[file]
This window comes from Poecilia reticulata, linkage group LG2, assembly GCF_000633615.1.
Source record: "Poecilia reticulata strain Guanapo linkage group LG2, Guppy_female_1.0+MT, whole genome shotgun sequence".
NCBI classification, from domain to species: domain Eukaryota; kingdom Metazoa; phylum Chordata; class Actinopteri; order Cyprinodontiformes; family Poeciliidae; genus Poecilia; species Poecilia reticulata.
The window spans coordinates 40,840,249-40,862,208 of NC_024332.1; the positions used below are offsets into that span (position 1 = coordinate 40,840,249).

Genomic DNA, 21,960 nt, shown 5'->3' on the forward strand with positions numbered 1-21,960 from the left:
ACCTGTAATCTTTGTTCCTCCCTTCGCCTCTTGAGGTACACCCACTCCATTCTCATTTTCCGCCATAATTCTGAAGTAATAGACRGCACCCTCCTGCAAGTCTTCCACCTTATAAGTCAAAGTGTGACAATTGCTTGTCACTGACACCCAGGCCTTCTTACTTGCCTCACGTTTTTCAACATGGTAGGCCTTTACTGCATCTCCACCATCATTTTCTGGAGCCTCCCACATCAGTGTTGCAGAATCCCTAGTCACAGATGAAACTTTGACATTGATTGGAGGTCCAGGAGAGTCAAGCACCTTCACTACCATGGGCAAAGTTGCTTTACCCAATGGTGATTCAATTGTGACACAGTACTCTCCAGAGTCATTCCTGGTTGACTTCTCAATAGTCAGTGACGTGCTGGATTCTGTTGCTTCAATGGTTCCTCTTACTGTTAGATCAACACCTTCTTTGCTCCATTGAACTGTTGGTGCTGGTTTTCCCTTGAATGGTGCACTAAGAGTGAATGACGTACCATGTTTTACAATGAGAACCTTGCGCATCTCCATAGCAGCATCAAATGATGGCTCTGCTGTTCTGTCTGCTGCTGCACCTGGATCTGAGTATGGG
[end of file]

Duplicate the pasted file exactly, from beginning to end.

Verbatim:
This window comes from Poecilia reticulata, linkage group LG2, assembly GCF_000633615.1.
Source record: "Poecilia reticulata strain Guanapo linkage group LG2, Guppy_female_1.0+MT, whole genome shotgun sequence".
NCBI classification, from domain to species: domain Eukaryota; kingdom Metazoa; phylum Chordata; class Actinopteri; order Cyprinodontiformes; family Poeciliidae; genus Poecilia; species Poecilia reticulata.
The window spans coordinates 40,840,249-40,862,208 of NC_024332.1; the positions used below are offsets into that span (position 1 = coordinate 40,840,249).

Genomic DNA, 21,960 nt, shown 5'->3' on the forward strand with positions numbered 1-21,960 from the left:
ACCTGTAATCTTTGTTCCTCCCTTCGCCTCTTGAGGTACACCCACTCCATTCTCATTTTCCGCCATAATTCTGAAGTAATAGACRGCACCCTCCTGCAAGTCTTCCACCTTATAAGTCAAAGTGTGACAATTGCTTGTCACTGACACCCAGGCCTTCTTACTTGCCTCACGTTTTTCAACATGGTAGGCCTTTACTGCATCTCCACCATCATTTTCTGGAGCCTCCCACATCAGTGTTGCAGAATCCCTAGTCACAGATGAAACTTTGACATTGATTGGAGGTCCAGGAGAGTCAAGCACCTTCACTACCATGGGCAAAGTTGCTTTACCCAATGGTGATTCAATTGTGACACAGTACTCTCCAGAGTCATTCCTGGTTGACTTCTCAATAGTCAGTGACGTGCTGGATTCTGTTGCTTCAATGGTTCCTCTTACTGTTAGATCAACACCTTCTTTGCTCCATTGAACTGTTGGTGCTGGTTTTCCCTTGAATGGTGCACTAAGAGTGAATGACGTACCATGTTTTACAATGAGAACCTTGCGCATCTCCATAGCAGCATCAAATGATGGCTCTGCTGTTCTGTCTGCTGCTGCACCTGGATCTGAGTATGGG